Capsule wardrobes are all about versatile items, but they are also a way of living sustainably and refusing the “real cost” of fast fashion.
This week on Instagram I have been uploading outfits using 5 different items from my wardrobe, in response to People Tree’s #5lookschallenge on social media. This challenge was clearly designed with women in mind, so I’ve had to adapt the rules a bit (which were 3 pieces, worn over 5 days, with 1 piece of jewellery and 1 accessory to create 5 distinct outfits). Firstly, I didn’t count my shoes, but I did use the same pair in each outfit. Secondly, other than a watch – which I personally don’t count – I don’t wear jewellery. Finally, I took all the pictures at once – I wouldn’t wear a t-shirt 5 days in a row, I’d have swapped that layer each day for a grey, black, or slate-grey t-shirt. I’m afraid men are at a distinct disadvantage in a “5×5” challenge like this, because unless you don’t count certain items you can easily use 5-6 in one outfit (i.e. a t-shirt, a layer like a sweatshirt, a jacket, jeans, an accessory and/or shoes). For this reason I’m strongly considering the un-fancy 10×10 challenge (10 items, 10 days) for another post here on WordPress and series on Instagram. Give some thoughts and experiences below vis-a-vis 10×10.
6 items, 5 outfits
I wanted to make a series of outfits that are true to my everyday style, and something I would feel comfortable and stylish in each day. I opted for a mainly monochrome colour-scheme – my accessory and t-shirt were exceptions.
1. Army green t-shirt. This is one of American Apparel’s fine jersey, sweatshop free t-shirts. For the last few years green has been hyped as ‘the’ colour for men to wear, and this did spur me to buy quite a few green items in my “collecting” phase. But I do like how this is simple but a little bit different.
2. Black skinny jeans by Swedish organic denim company Nudie. These are the foundation of almost any casual or smart-casual outfit which I feel confident in. These are the Tight Long John model.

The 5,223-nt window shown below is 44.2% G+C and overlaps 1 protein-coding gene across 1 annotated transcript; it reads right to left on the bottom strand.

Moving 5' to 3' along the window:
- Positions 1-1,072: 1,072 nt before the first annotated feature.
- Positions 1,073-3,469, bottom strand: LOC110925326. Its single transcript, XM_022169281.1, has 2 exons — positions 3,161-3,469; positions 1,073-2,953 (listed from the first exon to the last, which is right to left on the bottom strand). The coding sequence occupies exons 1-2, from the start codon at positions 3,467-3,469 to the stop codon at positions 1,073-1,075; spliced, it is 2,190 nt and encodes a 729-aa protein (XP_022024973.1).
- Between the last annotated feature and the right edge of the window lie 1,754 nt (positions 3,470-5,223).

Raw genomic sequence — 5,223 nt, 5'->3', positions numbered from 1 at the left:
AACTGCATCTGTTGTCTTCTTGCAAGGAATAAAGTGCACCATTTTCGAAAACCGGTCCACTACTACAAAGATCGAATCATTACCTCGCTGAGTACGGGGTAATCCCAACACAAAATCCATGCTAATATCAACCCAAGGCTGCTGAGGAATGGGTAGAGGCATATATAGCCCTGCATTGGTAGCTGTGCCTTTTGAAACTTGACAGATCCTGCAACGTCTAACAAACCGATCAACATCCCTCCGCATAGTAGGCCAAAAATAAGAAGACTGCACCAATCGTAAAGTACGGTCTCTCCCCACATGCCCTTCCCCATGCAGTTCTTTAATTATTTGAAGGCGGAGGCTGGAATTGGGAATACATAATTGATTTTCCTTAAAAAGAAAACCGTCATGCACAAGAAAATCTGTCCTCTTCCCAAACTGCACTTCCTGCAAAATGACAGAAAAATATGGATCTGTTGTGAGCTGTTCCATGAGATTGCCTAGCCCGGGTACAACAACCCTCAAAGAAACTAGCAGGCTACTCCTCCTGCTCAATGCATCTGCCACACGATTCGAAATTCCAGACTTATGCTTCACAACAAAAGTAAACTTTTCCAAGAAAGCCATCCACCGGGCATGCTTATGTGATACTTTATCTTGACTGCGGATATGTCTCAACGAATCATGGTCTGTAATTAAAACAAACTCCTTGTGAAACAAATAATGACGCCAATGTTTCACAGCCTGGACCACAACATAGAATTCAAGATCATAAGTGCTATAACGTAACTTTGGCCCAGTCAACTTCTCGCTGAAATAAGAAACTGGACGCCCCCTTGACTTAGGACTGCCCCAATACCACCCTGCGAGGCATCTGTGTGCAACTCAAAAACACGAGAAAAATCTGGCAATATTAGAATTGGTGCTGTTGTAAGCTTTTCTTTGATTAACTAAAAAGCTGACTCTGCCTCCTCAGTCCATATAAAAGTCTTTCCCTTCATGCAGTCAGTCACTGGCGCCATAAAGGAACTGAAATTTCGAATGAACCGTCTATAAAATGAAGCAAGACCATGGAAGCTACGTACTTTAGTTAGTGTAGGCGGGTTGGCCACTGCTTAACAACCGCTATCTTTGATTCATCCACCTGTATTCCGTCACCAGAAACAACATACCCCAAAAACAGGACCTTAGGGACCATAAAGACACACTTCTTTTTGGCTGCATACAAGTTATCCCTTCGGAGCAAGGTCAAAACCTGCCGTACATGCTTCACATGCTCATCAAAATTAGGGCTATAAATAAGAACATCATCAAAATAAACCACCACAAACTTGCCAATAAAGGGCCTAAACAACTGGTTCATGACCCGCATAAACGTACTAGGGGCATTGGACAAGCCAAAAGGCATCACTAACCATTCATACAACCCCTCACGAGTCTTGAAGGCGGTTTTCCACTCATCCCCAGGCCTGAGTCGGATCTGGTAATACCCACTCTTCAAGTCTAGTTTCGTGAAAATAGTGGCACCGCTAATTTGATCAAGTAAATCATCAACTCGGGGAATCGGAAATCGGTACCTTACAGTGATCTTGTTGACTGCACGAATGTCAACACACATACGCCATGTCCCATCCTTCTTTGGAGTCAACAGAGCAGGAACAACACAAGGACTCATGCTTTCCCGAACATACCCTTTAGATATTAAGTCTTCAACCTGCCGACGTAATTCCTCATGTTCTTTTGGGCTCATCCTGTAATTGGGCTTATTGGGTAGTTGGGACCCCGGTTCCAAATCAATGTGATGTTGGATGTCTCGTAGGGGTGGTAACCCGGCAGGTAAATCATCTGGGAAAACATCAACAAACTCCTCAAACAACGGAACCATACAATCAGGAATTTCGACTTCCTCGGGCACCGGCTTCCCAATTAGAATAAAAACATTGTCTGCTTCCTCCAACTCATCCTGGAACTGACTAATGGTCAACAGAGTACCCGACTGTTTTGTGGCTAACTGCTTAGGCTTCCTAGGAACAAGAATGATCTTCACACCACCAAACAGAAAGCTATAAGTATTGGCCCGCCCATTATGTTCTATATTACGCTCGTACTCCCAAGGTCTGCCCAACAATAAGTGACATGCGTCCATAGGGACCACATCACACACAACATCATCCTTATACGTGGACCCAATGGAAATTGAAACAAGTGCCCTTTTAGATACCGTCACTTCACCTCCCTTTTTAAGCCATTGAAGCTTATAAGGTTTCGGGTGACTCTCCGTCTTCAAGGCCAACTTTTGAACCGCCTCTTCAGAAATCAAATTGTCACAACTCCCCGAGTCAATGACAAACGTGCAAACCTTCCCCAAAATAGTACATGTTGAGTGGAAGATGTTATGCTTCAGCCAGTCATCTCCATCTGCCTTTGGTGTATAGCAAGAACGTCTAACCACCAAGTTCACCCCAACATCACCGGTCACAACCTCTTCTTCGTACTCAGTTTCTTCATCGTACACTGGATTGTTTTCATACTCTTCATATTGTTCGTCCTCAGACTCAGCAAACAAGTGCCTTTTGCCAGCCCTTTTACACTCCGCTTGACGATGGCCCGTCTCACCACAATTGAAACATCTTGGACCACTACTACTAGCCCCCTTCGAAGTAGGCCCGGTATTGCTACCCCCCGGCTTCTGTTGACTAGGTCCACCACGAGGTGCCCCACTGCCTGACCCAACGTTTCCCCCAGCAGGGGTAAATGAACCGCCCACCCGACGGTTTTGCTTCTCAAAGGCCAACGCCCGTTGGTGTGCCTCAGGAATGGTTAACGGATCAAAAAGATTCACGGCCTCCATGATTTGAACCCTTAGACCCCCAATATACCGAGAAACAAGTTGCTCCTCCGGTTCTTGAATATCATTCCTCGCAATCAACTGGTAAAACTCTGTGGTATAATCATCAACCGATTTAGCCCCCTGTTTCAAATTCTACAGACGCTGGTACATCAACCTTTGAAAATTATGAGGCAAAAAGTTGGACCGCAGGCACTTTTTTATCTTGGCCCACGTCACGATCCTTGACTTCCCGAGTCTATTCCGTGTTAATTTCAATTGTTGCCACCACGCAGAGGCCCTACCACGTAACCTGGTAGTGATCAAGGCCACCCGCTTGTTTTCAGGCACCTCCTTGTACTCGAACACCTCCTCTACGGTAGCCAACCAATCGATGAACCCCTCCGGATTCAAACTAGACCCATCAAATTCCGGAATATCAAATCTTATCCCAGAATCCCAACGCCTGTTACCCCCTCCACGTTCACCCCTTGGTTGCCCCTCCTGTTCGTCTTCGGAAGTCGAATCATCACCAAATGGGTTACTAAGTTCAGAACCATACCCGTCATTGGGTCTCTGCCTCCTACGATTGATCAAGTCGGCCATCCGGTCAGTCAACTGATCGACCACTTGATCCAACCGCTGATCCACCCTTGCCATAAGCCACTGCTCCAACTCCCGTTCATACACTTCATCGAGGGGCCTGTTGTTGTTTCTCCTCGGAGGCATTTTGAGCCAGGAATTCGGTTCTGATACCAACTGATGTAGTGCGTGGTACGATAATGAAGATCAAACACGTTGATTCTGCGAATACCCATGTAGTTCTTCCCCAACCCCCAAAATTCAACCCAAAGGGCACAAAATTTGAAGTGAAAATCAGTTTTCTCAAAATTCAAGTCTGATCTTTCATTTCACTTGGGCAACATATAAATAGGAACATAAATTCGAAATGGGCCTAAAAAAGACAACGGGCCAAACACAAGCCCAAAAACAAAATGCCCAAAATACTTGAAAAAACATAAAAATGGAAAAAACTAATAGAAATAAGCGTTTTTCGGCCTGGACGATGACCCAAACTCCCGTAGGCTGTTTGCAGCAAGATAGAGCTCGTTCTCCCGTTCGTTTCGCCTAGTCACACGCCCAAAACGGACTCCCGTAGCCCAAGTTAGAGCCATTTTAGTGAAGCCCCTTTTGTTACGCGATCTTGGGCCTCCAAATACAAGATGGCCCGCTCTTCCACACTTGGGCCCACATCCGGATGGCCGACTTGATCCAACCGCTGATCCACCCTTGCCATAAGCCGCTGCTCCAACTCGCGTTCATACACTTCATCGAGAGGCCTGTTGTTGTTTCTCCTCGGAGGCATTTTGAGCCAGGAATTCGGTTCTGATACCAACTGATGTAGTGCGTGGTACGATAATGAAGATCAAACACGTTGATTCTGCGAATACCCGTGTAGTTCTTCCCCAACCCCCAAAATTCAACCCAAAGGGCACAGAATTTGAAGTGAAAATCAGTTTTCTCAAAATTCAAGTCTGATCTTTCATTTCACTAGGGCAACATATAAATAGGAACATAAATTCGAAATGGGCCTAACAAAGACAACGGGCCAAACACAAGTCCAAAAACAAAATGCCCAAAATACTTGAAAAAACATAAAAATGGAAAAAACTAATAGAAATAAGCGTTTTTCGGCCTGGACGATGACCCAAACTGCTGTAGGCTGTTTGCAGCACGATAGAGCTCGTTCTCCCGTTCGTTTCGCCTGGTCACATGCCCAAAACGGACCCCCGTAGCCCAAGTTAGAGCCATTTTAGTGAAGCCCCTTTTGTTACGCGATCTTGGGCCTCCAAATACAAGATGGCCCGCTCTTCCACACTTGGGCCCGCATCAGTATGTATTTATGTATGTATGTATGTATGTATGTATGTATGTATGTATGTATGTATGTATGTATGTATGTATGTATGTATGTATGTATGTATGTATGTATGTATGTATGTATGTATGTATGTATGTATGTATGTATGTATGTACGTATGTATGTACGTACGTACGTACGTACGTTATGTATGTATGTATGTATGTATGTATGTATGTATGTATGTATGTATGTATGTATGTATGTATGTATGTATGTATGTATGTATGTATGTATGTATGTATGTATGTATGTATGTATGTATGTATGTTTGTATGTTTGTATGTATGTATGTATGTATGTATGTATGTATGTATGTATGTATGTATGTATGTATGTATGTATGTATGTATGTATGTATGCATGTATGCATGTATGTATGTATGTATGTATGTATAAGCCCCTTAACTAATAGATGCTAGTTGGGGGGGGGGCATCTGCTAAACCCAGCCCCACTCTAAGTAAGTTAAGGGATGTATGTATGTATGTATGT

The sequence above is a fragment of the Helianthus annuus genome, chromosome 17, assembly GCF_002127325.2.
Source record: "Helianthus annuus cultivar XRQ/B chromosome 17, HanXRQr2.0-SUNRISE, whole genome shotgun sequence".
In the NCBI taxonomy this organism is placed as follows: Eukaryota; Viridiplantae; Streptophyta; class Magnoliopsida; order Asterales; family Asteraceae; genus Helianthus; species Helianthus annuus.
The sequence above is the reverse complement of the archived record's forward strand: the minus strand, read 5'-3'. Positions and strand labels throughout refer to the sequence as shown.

3. All-white leather trainers. As before, I didn’t count these in my 5 items: shoes are non-negotiable. It’s a classic combination which will, I think, never go out of style. These are styled so that they don’t shout about who made them – they’re not a walking billboard like similar low-tops like Nike Cortez or Adidas Superstars.
These are the legendary/well-known Achilles Low by Common Projects (once very coveted, now able for a more reasonable price second-hand or BNIB). This was one of the items that set me back the most in my wardrobe, because conspicuous consumption aside, they also made me realise the false economy of buying cheap. Sure, the “affordable” alternative (a loaded term if there ever was one, why is it affordable, we should ask), like Adidas Stan Smiths may look ok and a fraction of the price, but how long do they really last? It wasn’t that long before my own pair of Stans looked pretty sad. Buying something because it’s “only” £50 is a slippery slope, because that same £/$/€50 could be put towards something that really looks the part and does the job well. How often have you bought something because it’s cheap and got 20% knocked off it? It’s a thought process that will likely cost you much more money and time over the long-run than focusing on less items, and higher quality. One of the best observations I’ve ever heard is that if you don’t buy something at all, it’s got 100% off the price.
Link in bio. Day 3 of my #5lookschallenge from #ethicalfashion company @peopletreeuk – this is my favourite look of the 5 for sure. All about the #acnestudios #sweatshirt and #sneakers #commonprojects #menswear #americanapparel #nudie #skinnyjeans #hypebeast #highsnobiety #streetwear #minimal #minimalism #capsulewardrobe #ootd #whatiwore #lookbook #fashionblogger #fashiondiaries #theminimalists #allblack #monochrome #simplefits #simplicity #photooftheday #vsco #vscocam #varsityjacket
4. A plain black sweatshirt. This is the College sweatshirt by Acne, which I also have in light grey and navy. A seriously versatile smart-casual/casual piece in that it can be dressed up and down, and doesn’t have the conservatism of a v-neck or crew-neck woolen jumper/sweater. The fit of the College is relaxed but still flattering. It really lends itself to layering, as seen here.